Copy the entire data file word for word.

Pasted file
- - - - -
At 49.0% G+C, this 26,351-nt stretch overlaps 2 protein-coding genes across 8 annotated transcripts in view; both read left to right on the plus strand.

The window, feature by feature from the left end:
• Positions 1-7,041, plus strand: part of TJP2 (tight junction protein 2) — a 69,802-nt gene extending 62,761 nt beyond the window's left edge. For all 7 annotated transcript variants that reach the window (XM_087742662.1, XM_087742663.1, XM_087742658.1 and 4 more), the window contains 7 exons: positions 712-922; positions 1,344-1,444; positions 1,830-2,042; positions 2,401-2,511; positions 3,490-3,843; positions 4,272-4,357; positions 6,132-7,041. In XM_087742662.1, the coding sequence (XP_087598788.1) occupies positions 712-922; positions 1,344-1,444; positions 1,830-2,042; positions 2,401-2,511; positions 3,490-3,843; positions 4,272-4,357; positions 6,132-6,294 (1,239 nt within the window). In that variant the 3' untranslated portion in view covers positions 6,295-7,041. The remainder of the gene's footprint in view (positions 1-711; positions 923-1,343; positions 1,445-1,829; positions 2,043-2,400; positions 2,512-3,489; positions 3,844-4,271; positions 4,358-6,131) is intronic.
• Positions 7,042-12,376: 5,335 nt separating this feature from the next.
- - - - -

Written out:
At 49.0% G+C, this 26,351-nt stretch overlaps 2 protein-coding genes across 8 annotated transcripts in view; both read left to right on the plus strand.

The window, feature by feature from the left end:
• Positions 1-7,041, plus strand: part of TJP2 (tight junction protein 2) — a 69,802-nt gene extending 62,761 nt beyond the window's left edge. For all 7 annotated transcript variants that reach the window (XM_087742662.1, XM_087742663.1, XM_087742658.1 and 4 more), the window contains 7 exons: positions 712-922; positions 1,344-1,444; positions 1,830-2,042; positions 2,401-2,511; positions 3,490-3,843; positions 4,272-4,357; positions 6,132-7,041. In XM_087742662.1, the coding sequence (XP_087598788.1) occupies positions 712-922; positions 1,344-1,444; positions 1,830-2,042; positions 2,401-2,511; positions 3,490-3,843; positions 4,272-4,357; positions 6,132-6,294 (1,239 nt within the window). In that variant the 3' untranslated portion in view covers positions 6,295-7,041. The remainder of the gene's footprint in view (positions 1-711; positions 923-1,343; positions 1,445-1,829; positions 2,043-2,400; positions 2,512-3,489; positions 3,844-4,271; positions 4,358-6,131) is intronic.
• Positions 7,042-12,376: 5,335 nt separating this feature from the next.